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Regulations finalized on CPEO certification and reporting obligations

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Tax Hot Topics newsletterThe IRS issued final regulations (84 FR 24367) detailing the certification requirements, federal employment tax liabilities and other obligations for certified professional employer organizations (CPEOs). The final regulations adopt proposed regulations issued in May 2016, with certain changes, and are effective as of May 28, 2019.

Professional employer organizations (PEOs) handle various payroll administration and tax reporting responsibilities for their business clients, and generally consider themselves to be a co-employer of their clients’ employees. Forms W-2 are typically issued to the employees in the name of the PEO, and the PEO takes responsibility for remitting federal employment taxes. However, under federal employment tax rules, the PEO’s clients remain ultimately responsible for the employment taxes.

Under the final regulations and pursuant to the IRS’s voluntary certification program, a CPEO is treated as the employer of any individuals (covered employees) performing services for a CPEO’s customer, but only with respect to the remuneration the CPEO pays to such covered employees. Therefore, a CPEO’s customers are relieved of ultimate responsibility for employment taxes. However, independent contractors, sole proprietors, partners in a partnership, and other self-employed individuals are not considered covered employees of CPEOs. Any remuneration paid by a CPEO to such individuals is not wages and must be reported on information returns such as Form 1099-MISC instead of on Forms W-2.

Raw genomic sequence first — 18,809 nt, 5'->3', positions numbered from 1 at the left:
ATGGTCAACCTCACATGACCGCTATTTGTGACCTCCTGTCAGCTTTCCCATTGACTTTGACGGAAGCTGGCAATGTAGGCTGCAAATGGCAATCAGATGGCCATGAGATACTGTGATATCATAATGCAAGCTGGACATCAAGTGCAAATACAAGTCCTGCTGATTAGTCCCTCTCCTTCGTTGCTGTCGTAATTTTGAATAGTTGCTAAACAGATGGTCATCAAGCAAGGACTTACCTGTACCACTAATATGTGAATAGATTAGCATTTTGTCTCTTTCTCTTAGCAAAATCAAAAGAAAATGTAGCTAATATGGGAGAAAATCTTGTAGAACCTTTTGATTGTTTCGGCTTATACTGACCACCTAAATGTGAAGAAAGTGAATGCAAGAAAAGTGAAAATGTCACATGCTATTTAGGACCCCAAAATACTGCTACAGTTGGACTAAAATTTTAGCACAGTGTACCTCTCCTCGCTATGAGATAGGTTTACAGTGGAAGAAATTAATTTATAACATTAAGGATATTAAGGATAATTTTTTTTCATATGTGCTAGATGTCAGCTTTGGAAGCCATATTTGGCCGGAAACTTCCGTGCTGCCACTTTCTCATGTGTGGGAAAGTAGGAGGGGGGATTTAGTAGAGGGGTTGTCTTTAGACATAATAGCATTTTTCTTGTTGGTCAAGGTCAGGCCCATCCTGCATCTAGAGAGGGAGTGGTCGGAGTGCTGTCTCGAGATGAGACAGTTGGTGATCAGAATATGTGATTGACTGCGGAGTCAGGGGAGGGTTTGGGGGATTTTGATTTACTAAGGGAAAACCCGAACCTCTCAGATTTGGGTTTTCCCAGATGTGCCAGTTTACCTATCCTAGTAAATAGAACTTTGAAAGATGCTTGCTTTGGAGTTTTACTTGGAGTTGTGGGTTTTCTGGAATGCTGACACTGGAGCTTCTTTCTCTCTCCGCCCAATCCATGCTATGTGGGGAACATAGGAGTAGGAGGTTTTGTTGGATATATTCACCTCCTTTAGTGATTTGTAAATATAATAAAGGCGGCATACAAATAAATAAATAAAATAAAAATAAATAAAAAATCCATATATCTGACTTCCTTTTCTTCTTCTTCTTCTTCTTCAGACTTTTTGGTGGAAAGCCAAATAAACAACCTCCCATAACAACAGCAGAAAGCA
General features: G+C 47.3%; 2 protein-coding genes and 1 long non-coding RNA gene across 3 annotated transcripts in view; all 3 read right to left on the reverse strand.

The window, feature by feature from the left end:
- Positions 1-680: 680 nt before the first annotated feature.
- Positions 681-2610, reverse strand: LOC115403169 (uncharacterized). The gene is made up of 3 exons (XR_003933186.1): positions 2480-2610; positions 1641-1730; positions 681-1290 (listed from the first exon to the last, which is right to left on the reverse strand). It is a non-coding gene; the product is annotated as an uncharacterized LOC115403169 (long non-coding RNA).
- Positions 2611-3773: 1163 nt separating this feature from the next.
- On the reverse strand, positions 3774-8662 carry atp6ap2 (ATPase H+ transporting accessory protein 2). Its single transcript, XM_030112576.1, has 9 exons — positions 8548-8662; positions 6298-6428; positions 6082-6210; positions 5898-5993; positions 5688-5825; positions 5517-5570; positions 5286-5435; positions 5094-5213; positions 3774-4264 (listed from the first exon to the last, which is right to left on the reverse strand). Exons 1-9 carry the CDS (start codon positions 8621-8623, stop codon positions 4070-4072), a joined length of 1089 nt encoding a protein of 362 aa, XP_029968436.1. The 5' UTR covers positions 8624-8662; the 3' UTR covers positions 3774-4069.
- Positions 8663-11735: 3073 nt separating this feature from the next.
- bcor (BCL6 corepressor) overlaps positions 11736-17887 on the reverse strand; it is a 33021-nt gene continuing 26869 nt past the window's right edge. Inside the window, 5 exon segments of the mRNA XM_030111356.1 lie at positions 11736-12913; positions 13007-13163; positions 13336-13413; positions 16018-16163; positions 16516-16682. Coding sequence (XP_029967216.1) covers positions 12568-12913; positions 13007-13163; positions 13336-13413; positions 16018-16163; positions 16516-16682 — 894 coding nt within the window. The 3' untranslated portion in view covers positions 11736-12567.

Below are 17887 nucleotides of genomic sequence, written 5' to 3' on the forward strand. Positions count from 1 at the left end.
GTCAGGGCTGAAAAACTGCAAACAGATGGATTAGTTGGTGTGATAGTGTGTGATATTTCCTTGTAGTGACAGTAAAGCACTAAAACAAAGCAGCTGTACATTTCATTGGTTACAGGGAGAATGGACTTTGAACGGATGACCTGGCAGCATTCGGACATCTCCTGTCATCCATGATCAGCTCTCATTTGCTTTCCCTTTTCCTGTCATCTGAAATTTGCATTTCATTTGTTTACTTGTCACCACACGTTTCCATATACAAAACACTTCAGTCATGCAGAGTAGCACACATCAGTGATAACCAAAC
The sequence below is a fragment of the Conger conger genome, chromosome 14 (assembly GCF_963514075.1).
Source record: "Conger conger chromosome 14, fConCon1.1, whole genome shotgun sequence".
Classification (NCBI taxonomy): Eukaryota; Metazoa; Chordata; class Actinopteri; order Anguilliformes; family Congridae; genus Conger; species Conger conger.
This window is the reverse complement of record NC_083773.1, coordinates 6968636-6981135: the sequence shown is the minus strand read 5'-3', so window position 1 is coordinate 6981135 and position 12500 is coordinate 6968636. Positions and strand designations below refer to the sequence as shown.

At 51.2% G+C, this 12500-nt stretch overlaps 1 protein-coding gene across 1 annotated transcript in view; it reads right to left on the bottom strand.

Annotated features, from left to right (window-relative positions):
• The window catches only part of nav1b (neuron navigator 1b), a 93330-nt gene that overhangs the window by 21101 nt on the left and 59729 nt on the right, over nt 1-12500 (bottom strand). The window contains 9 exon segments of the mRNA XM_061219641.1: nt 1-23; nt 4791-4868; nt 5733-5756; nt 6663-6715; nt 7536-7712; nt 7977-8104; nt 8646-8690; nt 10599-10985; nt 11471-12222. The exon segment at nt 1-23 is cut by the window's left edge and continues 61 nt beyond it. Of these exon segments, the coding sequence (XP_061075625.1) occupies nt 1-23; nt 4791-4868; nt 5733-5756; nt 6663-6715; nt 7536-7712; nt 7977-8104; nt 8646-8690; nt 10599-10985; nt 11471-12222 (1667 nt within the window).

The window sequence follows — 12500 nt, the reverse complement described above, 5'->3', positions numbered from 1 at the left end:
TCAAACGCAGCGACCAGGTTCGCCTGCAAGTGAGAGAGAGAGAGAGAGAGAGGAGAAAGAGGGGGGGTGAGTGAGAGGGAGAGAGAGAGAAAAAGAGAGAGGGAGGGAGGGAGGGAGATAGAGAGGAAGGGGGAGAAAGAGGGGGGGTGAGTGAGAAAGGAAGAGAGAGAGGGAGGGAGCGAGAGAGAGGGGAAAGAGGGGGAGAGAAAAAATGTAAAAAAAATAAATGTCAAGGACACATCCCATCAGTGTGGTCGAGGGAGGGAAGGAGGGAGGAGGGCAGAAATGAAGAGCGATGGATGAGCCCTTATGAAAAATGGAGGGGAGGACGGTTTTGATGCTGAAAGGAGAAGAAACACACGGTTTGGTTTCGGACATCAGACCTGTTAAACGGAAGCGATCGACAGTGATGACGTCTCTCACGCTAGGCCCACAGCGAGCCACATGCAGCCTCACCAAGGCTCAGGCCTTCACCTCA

In addition, a CPEO may also take certain tax credits related to wages or employment taxes that a common-law employer would otherwise be able to take. However, the final regulations clarify that the Section 45S credit for paid family and medical leave is included in the list of specified credits that apply to the CPEO customer, and not the CPEO. The regulations also contain provisions that may allow PEOs to reapply for certification after a denial of certification or withdrawal, with applicable procedural requirements to be addressed in future guidance. Domestic disregarded entities are allowed to apply for certification as CPEOs but are required to be domestically organized and wholly owned directly by a U.S. person. Sole proprietorships may also apply for certification as CPEOs. The final regulations further provide various definitional and administrative changes related to the qualification requirements for certification as a CPEO.

Contacts:
Jeff Martin
Partner
Washington National Tax Office
T +1 202 521 1526

Keith Mong
Managing Director
Washington National Tax Office
T +1 202 521 1554

James Sanchez
Senior Associate
Washington National Tax Office
T +1 202 861 4107

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